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Linux.com: Taking the Plunge: Compiling the Kernel

May 28, 2000, 05:08 (3 Talkback[s])
(Other stories by Tom Dominico)

"You've been putting it off for awhile now. You've been hoping that you wouldn't have to do it, but you've come to the point where it's unavoidable. Perhaps you need additional hardware support, or need to enable a particular networking option. For whatever reason, it's time to perform a traditional Linux rite of passage: the compilation of the kernel."

"First, let's talk a bit about the kernel itself. The kernel is the core of the operating system. It performs the essential operations of the system, controls your hardware, etc. Support for hardware can either be compiled directly into the kernel, or as a module. What is a module? Well, it's just a chunk of code that has compiled separately and resides in a directory (/lib/modules/) along with other modules, grouped by function. You can think of them in the same terms as the device drivers that you may be familiar with from Windows. These modules can then be "linked" into the kernel while it is running. What this basically means is that you can dynamically add and remove hardware support at will. It also means that you can upgrade (recompile) a module without having to recompile the whole kernel. Using modules is generally the preferred way of doing things in Linux."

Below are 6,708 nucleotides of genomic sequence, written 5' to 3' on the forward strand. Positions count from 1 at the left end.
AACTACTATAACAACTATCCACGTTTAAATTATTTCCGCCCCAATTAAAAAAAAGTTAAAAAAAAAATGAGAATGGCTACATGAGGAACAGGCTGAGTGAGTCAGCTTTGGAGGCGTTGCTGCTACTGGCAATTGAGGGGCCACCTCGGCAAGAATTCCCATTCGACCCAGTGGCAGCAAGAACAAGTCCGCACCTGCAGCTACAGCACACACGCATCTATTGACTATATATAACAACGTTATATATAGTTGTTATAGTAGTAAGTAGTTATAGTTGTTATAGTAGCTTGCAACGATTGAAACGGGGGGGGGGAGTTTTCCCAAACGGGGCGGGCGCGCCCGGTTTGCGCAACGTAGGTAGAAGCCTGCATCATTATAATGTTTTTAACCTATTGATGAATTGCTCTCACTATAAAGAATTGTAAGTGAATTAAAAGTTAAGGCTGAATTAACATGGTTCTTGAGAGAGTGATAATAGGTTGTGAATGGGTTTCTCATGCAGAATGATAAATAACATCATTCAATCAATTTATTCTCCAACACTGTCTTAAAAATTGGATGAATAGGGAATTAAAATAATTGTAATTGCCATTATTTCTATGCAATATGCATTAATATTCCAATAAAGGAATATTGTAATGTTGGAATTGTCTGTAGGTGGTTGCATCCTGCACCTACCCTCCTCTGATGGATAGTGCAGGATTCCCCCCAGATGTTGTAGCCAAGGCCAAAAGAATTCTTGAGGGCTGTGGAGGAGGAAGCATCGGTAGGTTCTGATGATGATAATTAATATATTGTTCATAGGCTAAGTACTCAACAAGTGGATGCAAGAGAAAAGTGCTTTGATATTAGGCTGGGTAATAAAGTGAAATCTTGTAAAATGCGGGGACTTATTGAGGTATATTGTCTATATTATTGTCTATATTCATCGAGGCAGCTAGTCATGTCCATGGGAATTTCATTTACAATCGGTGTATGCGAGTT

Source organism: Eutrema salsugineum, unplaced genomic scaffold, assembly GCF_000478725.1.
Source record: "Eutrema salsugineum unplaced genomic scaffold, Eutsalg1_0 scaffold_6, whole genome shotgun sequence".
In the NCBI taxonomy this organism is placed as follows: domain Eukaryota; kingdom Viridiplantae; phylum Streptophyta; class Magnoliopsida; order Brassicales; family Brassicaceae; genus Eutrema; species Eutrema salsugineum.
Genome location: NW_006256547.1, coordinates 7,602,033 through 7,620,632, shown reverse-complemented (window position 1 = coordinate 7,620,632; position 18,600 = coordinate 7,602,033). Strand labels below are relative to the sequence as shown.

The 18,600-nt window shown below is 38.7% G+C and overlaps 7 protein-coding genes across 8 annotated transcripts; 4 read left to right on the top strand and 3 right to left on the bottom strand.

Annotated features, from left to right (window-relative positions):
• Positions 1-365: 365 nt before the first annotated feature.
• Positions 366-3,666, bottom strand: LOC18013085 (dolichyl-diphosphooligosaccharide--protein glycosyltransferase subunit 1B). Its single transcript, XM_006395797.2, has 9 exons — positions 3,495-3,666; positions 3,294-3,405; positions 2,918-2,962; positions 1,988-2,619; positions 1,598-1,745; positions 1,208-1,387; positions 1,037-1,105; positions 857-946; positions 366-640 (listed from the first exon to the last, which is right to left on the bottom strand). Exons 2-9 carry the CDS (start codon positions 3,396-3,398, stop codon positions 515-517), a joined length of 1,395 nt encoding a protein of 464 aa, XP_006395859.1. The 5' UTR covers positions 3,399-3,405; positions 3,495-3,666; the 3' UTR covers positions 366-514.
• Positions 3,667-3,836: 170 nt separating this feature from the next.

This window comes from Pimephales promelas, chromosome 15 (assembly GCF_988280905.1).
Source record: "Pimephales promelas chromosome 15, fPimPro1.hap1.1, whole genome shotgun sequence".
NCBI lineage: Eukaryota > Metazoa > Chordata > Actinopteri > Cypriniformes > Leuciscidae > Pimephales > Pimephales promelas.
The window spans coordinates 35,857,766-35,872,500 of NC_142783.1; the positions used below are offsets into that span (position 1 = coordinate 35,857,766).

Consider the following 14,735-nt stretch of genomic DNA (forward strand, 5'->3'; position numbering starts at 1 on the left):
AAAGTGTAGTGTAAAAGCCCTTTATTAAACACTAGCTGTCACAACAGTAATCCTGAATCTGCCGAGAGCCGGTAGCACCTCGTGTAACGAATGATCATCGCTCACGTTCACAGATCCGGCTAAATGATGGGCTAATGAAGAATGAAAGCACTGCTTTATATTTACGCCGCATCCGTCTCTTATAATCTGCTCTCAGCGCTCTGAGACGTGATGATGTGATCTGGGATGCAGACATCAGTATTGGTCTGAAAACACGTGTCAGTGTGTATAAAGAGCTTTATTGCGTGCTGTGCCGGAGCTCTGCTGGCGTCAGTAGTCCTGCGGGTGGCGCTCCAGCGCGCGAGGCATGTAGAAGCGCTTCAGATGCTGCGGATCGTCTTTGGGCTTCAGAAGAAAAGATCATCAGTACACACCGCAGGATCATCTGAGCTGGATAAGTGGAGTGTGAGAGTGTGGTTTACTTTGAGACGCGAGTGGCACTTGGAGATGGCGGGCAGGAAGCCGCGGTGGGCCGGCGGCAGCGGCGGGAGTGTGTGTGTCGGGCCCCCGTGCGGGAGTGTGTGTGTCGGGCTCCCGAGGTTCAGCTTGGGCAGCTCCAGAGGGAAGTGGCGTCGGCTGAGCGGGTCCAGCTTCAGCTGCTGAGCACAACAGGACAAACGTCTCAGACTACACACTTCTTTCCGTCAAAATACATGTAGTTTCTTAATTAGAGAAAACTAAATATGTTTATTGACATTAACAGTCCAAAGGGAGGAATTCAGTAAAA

"It's always a good idea to recompile your kernel after you install Linux. Why? The "stock" kernel that is installed is somewhat bloated, because it tries to support a wide range of hardware. Also, it may not contain support for a certain feature that you require, such as IP Masquerading (using a Linux computer as a "gateway" in order to share an Internet connection). Or, perhaps you just wish to upgrade your kernel to the latest version. For newer users, I'd recommend that you stick to the so-called "production" kernels, which have even numbers after the first "point". For instance, 2.2.16 would be considered "production", or stable, while 2.3.99 is considered a "development" version and may be buggy."

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